WASHINGTON – Senators on the Judiciary Committee that is holding confirmation hearings in January for Supreme Court Justice Samuel Alito are expected to ask many questions about his views on abortion.
Some of the questions may be about cases Alito reviewed as an appeals court judge, including the one Alito told Sen. Richard Durbin he spent more time considering than any other case in his career.
Click on the video box at the top of the story to watch a report by FOX News' Megyn Kendall.
Planned Parenthood vs. Casey was decided by the 3rd Circuit Court of Appeals in 1991. A group of abortion clinics sued Pennsylvania's former Gov. Robert P. Casey and others, which challenged a state law that restricted abortions.
The appeals court, which included Alito, reviewed the law using a standard set out by Supreme Court Justice Sandra Day O'Connor. They considered whether the restriction posed an "undue burden" on a woman seeking an abortion.
Under that restriction, the appeals court panel split over a section of the law that required married women seeking abortions to first inform their husbands. The two-judge majority, which did not include Alito, voted to overturn the law.
"The number of different situations in which women may reasonably fear dire consequences from notifying their husbands is potentially limitless. [As a result,] we hold that [this law] constitutes an undue burden on a woman's abortion decision," the judges wrote.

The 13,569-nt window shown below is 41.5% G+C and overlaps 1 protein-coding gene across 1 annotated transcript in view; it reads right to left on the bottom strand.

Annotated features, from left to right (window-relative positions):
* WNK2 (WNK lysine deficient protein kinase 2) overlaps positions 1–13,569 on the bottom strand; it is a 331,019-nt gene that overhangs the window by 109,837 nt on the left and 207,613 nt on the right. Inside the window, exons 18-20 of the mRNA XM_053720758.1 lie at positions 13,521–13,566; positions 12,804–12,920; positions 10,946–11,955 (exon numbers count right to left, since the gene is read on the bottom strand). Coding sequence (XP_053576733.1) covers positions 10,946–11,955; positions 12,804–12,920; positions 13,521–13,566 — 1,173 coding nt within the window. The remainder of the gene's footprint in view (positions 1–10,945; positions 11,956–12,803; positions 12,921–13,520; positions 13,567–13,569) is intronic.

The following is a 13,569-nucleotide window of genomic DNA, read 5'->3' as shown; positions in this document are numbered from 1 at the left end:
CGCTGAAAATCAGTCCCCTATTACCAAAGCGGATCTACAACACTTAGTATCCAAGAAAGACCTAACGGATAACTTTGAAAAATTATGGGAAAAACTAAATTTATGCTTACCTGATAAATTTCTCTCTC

Alito dissented from the decision.
"The plaintiffs did not even roughly substantiate how many women might be inhibited from obtaining an abortion or otherwise harmed by [this law]. At best, the record shows that [the law] would inhibit abortions 'to some degree'. ... Consequently, the plaintiffs failed to prove ... an undue burden," Alito wrote.
Former Alito colleague Michael Carvin defended Alito's decision.
"He took Justice O'Connor's analysis, applied it in a way that said, at least in a facial challenge, 'I don't think women face an undue burden if they have to tell their husbands that they're going to have an abortion.' Remember, the husband got no veto power, there was no question of consent, it was just notify him," Carvin said.
The Supreme Court later rejected Alito's position, which has some abortion rights groups claiming the court justice nominee is an extremist.
"The Supreme Court disagreed with him. So you have the justices saying, 'No, this is too much, this affects women's lives far too much.' Then he was out of the mainstream, and he continues to be out of the mainstream," said Nancy Keenan, president of NARAL Pro-Choice America.
But Carvin defended Alito, saying the charge is baseless and pointed to other cases in which Alito voted to strike down abortion restrictions.
"Obviously, if he was driven by his personal views on abortion, which whatever they may be and I have no idea what they are, he couldn't have decided the way he did because his results point in two different directions," Carvin said.